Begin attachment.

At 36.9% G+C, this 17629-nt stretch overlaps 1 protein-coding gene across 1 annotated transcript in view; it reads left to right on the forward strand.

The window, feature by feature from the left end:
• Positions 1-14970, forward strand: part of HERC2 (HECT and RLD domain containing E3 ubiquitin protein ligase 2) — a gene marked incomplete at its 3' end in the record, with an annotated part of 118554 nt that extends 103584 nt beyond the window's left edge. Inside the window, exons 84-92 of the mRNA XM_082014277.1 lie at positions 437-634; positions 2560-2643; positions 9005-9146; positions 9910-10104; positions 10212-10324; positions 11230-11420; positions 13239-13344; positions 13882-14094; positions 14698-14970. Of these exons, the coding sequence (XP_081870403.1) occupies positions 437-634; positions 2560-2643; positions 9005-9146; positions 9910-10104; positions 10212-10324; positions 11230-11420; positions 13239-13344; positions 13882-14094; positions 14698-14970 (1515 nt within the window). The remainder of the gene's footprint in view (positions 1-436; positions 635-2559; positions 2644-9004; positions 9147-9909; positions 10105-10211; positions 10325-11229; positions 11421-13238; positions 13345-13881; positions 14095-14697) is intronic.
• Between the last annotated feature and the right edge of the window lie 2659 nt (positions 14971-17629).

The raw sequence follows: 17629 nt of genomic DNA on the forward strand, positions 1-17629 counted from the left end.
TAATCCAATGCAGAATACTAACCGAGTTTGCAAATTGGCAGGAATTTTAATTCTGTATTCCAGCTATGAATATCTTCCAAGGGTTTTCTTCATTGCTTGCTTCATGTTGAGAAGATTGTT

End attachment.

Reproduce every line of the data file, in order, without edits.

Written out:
At 36.9% G+C, this 17629-nt stretch overlaps 1 protein-coding gene across 1 annotated transcript in view; it reads left to right on the forward strand.

The window, feature by feature from the left end:
• Positions 1-14970, forward strand: part of HERC2 (HECT and RLD domain containing E3 ubiquitin protein ligase 2) — a gene marked incomplete at its 3' end in the record, with an annotated part of 118554 nt that extends 103584 nt beyond the window's left edge. Inside the window, exons 84-92 of the mRNA XM_082014277.1 lie at positions 437-634; positions 2560-2643; positions 9005-9146; positions 9910-10104; positions 10212-10324; positions 11230-11420; positions 13239-13344; positions 13882-14094; positions 14698-14970. Of these exons, the coding sequence (XP_081870403.1) occupies positions 437-634; positions 2560-2643; positions 9005-9146; positions 9910-10104; positions 10212-10324; positions 11230-11420; positions 13239-13344; positions 13882-14094; positions 14698-14970 (1515 nt within the window). The remainder of the gene's footprint in view (positions 1-436; positions 635-2559; positions 2644-9004; positions 9147-9909; positions 10105-10211; positions 10325-11229; positions 11421-13238; positions 13345-13881; positions 14095-14697) is intronic.
• Between the last annotated feature and the right edge of the window lie 2659 nt (positions 14971-17629).

The raw sequence follows: 17629 nt of genomic DNA on the forward strand, positions 1-17629 counted from the left end.
TAATCCAATGCAGAATACTAACCGAGTTTGCAAATTGGCAGGAATTTTAATTCTGTATTCCAGCTATGAATATCTTCCAAGGGTTTTCTTCATTGCTTGCTTCATGTTGAGAAGATTGTT